Protobuf generate Go code plug-in gogo/protobuf

Posted by krox on Fri, 18 Feb 2022 03:45:52 +0100

1. Start with json

When it comes to serialization, the first thing you think of may be JSON or XML. These two serialization protocols are text-based encoding for data transmission. Similar to YAML.

JSON has many advantages, making it one of the most widely used serialization protocols. JSON protocol is simple, human eye readable, very concise after serialization and fast parsing speed. In addition, JSON has the innate support of JavaScript, is widely used in the application scenario of Web Browser, and is the de facto standard protocol of Ajax.

There are many applicable scenarios for JSON. Typical application scenarios include:

  • Services with relatively small amount of data transmitted between external companies and relatively low real-time requirements.

  • Ajax request based on Web browser.

  • The interface often changes and requires high adjustability, such as the communication between mobile App and server.

However, due to some characteristics of JSON design, using JSON in some scenarios is still not the optimal solution. For example:

  • A standard IDL is needed to enhance the business constraints of all parties involved. Because JSON protocol can only be agreed by document, it may bring some inconvenience and ambiguity to debugging.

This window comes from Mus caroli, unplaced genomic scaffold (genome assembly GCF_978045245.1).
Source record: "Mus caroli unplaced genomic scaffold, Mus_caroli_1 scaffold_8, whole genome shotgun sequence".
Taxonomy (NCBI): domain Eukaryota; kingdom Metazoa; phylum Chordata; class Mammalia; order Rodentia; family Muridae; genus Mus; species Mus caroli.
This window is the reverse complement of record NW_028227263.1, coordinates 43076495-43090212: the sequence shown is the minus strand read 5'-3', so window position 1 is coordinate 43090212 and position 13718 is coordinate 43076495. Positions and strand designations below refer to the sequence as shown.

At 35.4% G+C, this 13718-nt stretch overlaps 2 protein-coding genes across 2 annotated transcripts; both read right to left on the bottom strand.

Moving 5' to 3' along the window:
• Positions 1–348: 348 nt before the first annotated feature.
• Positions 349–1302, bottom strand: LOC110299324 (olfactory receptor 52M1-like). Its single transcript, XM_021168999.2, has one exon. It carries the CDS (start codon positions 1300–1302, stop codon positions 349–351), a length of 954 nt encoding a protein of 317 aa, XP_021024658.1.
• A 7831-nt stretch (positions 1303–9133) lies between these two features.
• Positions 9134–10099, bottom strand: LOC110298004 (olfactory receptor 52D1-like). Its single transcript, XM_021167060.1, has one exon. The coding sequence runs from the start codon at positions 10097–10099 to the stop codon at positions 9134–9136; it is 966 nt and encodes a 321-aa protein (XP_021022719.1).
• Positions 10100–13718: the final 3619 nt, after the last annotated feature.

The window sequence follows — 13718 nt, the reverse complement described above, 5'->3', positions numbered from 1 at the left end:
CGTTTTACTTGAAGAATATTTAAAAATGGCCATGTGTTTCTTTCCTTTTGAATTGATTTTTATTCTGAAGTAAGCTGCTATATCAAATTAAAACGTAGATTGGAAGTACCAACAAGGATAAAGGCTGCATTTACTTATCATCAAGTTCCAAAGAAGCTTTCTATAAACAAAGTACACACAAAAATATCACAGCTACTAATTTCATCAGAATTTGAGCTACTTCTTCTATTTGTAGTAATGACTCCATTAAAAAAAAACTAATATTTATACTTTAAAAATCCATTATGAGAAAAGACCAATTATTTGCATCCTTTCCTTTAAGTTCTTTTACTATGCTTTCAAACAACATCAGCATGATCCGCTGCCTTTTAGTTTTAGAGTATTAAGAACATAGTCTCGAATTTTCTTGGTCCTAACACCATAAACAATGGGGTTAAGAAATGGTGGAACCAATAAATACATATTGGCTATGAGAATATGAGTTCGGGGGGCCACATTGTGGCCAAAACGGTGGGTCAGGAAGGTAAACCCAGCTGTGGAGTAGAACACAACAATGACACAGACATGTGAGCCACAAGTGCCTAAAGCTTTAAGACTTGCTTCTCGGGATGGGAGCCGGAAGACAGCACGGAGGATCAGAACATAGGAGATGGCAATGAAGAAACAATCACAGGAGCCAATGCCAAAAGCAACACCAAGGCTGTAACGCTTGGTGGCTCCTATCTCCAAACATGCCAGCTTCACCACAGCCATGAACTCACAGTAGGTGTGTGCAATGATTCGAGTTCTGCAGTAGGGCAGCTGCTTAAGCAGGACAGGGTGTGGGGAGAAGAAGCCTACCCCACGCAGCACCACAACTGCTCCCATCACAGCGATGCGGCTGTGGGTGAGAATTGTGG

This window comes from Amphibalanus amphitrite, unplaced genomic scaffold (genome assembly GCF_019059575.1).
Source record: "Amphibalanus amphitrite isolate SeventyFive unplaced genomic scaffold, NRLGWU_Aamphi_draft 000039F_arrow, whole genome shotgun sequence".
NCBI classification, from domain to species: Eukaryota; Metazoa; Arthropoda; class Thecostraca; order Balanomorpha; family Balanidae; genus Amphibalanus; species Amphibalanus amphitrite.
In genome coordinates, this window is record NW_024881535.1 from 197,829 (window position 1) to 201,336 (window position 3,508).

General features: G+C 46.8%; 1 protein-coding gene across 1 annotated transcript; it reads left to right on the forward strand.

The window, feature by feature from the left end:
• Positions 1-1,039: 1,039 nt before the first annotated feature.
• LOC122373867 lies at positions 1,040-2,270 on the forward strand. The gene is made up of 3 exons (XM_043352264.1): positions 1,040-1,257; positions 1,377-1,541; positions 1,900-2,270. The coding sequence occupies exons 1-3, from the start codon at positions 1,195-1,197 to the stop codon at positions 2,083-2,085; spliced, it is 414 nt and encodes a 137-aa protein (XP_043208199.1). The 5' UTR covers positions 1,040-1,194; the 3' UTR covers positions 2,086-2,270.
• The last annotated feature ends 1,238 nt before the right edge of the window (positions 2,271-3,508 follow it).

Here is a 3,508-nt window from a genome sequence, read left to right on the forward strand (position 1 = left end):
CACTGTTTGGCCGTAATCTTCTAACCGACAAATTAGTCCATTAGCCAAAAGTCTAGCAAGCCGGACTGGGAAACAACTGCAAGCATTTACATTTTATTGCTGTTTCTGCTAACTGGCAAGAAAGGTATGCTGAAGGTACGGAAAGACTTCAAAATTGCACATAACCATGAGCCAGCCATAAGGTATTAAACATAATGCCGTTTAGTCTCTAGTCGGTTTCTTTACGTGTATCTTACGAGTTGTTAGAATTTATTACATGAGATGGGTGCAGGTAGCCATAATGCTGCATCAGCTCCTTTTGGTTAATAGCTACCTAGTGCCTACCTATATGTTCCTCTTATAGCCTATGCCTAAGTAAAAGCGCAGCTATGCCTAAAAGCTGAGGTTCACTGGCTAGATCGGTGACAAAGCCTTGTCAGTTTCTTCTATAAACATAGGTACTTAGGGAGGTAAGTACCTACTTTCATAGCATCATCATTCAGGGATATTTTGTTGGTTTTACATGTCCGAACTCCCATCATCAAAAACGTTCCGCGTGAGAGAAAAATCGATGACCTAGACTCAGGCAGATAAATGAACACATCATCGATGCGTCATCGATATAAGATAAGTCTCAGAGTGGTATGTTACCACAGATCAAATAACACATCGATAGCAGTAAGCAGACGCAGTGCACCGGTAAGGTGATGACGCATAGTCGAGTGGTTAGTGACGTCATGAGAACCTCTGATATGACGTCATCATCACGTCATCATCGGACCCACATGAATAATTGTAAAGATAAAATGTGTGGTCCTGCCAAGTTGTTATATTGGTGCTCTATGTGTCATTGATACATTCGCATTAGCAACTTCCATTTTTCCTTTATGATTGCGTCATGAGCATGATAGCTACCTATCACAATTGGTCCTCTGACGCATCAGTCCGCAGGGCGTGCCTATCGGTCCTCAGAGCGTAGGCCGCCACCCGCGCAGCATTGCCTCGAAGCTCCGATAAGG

• Scenes with high requirements for performance and simplicity. The serialization and deserialization of JSON in some languages need to adopt reflection mechanism, which may not be the optimal solution in scenarios with particularly high performance requirements.

  • For large data volume services or persistence scenarios. The additional space overhead of JSON serialization is relatively large, which also means large memory and disk overhead.

For the above scenarios, it is more appropriate to use some serialization schemes based on IDL and binary storage, such as ProtoBuf, Thrift, avro, etc.

IDL: all parties involved in the communication need to make relevant agreements on the contents of the communication. In order to establish a language and platform independent convention, this Convention needs to be described in a language independent of the specific development language and platform. This language is called interface description language (IDL), and the protocol written by IDL is called IDL file.

2. What is Protobuf

Protobuffer is the abbreviation of Protocol Buffers. It is a language independent, platform independent and extensible scheme of serializing structured data open source by Google. It can be used for (data) communication protocol, data storage, etc.

ProtoBuf is one of the more suitable serialization schemes in the above scenario. ProtoBuf is very flexible and efficient. We can easily write and read structural data in various languages in various data streams by defining IDL (proto in this case) files and then using "generated source code". You can even update the data structure without breaking the deployed program compiled by the old data structure.

As mentioned above, thrift and Avro are also serialization schemes of the same type. Thrift is not just a serialization protocol, it is embedded in the thrift framework, which makes it difficult to use with other transport layer protocols; Avro is not suitable for the Web environment due to its lack of mature JS implementation, which also leads to its limited use scenarios.

At present, the default serialization method of gRPC is ProtoBuf.